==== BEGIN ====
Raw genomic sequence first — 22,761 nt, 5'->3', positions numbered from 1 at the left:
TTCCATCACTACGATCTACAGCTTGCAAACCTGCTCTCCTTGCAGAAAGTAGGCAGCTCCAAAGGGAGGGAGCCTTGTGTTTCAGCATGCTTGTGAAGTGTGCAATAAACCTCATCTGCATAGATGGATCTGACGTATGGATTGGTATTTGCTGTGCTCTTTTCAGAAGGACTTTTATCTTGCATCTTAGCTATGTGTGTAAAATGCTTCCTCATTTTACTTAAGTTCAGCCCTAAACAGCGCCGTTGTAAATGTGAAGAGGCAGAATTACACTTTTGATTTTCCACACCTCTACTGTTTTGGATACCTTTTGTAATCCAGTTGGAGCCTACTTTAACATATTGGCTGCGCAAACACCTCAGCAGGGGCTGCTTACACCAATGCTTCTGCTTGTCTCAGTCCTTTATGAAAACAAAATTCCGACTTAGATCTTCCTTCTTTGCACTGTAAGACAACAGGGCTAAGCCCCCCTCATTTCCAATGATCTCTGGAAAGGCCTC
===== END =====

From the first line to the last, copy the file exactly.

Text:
Raw genomic sequence first — 22,761 nt, 5'->3', positions numbered from 1 at the left:
TTCCATCACTACGATCTACAGCTTGCAAACCTGCTCTCCTTGCAGAAAGTAGGCAGCTCCAAAGGGAGGGAGCCTTGTGTTTCAGCATGCTTGTGAAGTGTGCAATAAACCTCATCTGCATAGATGGATCTGACGTATGGATTGGTATTTGCTGTGCTCTTTTCAGAAGGACTTTTATCTTGCATCTTAGCTATGTGTGTAAAATGCTTCCTCATTTTACTTAAGTTCAGCCCTAAACAGCGCCGTTGTAAATGTGAAGAGGCAGAATTACACTTTTGATTTTCCACACCTCTACTGTTTTGGATACCTTTTGTAATCCAGTTGGAGCCTACTTTAACATATTGGCTGCGCAAACACCTCAGCAGGGGCTGCTTACACCAATGCTTCTGCTTGTCTCAGTCCTTTATGAAAACAAAATTCCGACTTAGATCTTCCTTCTTTGCACTGTAAGACAACAGGGCTAAGCCCCCCTCATTTCCAATGATCTCTGGAAAGGCCTC